And those who are still fighting for liberal values in Israel from a place of genuine attachment to Israel are increasingly alone, and are on the defensive. All their energy is devoted to slightly slowing down the liberal decay; they cannot even imagine what going on the offensive would look like, and they wouldn't have the resources or time to do it even if they could. Elsewhere on the left, there are no reinforcements, but rather cheers for our demise. At best, we have no role in their strategizing. We're non-factors. Just as often, the liberals are seen as nothing more than an annoying set of gadflies standing between the decolonizers and the fascists; the left cannot wait to see us wiped out, and if they see an opportunity to accelerate the process -- squeeze out those beleaguered universities and cultural institutions and academics -- they'll jump all over it.
Even the SunriseDC fiasco -- objectively, a crushing defeat for anti-Israel fundamentalists -- is a sign that we're losing, for SunriseDC would not have tried this gambit if it hadn't at least thought it might succeed. Five years ago, it would have been inconceivable to imagine a call to expel the NCJW from progressive spaces succeeding. Even in the wake of its failure, one could see the Overton Window shift, and people for whom perhaps this particular play was a step too far start to rationalize how other, similar moves, that also would result in kneecapping Jewish liberal organizations or imposing special litmus tests us to "earn" or "claim" our seat at the progressive table, could be justified, and how a policy of slow strangulation of liberal Jewish political activity could begin anew. The cavalry is not coming. We are losing.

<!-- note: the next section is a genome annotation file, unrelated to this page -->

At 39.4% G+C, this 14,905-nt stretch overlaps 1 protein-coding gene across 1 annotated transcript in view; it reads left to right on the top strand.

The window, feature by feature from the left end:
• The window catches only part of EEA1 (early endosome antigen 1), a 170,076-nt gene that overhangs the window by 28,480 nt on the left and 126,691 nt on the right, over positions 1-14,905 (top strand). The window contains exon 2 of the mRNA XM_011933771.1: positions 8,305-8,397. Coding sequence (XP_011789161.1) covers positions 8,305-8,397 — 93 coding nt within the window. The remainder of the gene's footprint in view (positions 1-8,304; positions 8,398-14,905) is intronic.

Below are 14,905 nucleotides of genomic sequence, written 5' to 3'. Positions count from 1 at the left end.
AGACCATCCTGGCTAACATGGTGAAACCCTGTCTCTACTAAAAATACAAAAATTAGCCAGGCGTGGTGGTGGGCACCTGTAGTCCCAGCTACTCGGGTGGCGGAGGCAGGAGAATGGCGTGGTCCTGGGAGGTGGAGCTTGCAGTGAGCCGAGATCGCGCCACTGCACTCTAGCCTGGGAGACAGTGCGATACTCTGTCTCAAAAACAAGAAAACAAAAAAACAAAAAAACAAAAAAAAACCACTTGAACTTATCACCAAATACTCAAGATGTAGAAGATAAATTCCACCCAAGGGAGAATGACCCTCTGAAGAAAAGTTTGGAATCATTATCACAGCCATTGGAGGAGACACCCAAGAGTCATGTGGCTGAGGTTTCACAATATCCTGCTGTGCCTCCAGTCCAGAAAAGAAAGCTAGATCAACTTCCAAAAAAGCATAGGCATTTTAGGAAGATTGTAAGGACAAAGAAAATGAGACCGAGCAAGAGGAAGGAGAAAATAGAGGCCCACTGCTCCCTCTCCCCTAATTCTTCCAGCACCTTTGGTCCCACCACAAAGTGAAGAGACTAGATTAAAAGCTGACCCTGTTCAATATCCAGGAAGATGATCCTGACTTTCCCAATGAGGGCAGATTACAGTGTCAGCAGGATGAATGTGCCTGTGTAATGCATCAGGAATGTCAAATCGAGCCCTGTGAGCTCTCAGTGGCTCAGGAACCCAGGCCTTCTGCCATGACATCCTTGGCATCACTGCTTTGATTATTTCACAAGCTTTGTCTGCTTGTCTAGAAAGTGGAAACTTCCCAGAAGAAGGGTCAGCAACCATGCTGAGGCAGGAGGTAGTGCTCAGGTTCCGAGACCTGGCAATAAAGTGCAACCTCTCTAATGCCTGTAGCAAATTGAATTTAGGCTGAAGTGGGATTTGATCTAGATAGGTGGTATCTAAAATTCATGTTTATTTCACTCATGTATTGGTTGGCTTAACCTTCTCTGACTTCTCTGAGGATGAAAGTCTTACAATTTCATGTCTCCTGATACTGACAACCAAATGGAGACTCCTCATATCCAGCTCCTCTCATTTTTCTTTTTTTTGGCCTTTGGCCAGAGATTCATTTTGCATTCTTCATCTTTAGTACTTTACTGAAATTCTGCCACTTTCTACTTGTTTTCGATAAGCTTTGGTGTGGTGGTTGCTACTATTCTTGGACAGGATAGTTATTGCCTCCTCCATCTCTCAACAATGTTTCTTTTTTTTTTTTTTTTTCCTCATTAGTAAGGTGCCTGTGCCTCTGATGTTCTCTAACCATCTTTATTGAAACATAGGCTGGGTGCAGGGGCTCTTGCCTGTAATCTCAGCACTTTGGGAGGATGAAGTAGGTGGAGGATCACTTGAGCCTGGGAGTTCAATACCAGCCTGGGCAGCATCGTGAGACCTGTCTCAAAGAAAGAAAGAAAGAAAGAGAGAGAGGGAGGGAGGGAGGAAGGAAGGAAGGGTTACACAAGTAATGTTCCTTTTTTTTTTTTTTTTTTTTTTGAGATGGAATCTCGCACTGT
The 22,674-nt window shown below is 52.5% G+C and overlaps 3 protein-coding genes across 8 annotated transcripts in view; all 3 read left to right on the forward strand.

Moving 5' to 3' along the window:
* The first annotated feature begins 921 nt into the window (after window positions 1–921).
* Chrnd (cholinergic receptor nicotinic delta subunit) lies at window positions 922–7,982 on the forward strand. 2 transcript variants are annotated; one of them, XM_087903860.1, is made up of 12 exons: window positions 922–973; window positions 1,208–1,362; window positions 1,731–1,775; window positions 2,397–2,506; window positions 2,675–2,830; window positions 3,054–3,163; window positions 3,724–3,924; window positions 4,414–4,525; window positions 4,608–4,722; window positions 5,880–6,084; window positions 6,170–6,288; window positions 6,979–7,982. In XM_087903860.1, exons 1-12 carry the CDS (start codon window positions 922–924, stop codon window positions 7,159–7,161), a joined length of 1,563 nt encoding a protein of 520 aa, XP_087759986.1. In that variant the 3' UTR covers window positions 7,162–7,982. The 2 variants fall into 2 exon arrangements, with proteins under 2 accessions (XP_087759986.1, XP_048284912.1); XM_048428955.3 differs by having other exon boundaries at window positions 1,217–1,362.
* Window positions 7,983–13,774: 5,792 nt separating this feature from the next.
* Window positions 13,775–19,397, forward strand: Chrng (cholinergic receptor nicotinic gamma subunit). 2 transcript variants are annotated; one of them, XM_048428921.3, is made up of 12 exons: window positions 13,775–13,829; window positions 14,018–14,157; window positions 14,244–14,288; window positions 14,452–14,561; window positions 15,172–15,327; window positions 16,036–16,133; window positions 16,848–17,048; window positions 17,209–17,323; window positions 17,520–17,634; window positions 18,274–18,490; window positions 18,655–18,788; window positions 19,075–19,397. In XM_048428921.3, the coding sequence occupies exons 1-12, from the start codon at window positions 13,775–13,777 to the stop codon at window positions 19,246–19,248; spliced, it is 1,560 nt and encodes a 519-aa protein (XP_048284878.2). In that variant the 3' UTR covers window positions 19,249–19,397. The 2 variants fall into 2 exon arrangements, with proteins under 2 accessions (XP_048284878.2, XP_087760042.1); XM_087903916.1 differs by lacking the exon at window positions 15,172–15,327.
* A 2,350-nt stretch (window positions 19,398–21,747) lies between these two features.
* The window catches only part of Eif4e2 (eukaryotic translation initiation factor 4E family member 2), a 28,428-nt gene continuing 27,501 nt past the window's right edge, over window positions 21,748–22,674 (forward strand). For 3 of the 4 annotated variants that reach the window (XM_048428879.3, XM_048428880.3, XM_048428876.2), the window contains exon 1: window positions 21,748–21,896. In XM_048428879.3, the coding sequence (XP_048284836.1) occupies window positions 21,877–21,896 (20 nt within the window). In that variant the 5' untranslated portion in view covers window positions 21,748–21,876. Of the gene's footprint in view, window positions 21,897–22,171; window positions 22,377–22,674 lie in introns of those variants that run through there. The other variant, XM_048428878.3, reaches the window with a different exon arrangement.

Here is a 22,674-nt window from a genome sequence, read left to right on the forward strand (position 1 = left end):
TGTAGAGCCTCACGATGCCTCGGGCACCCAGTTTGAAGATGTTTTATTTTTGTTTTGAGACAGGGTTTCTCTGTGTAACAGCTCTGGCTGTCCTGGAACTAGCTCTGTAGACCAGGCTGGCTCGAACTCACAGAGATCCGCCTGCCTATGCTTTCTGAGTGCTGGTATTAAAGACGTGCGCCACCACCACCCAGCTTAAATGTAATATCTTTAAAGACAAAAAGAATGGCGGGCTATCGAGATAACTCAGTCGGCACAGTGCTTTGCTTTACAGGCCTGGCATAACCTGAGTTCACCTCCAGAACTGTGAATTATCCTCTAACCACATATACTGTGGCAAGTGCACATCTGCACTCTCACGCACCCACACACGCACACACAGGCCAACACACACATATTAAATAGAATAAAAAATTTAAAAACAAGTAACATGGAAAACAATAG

I don't want to say it's hopeless. But we are losing, and losing badly enough that we have to start imagining actual defeat. If we do lose, outright and utterly, we can only hope first that the consequences of our defeat are not as staggeringly catastrophic as they were for the Bundists. Probably they won't be -- actual industrial genocide remains a rare thing. But an unrepentant authoritarian apartheid Israel would be bad enough. Or the eradication of Jewish self-determination in Israel, a return to being a minority at others' sufferance, that would be bad enough. And we will ask ourselves, "could it have all been averted, if we had switched sides? If we had not fought a losing battle?" Knowing the end of the story, does the indict our choices at the beginning?
As with the Bundists, perhaps it will be unfair, to blame us for a future that we fought against, just because we did so unsuccessfully. A small consolation indeed.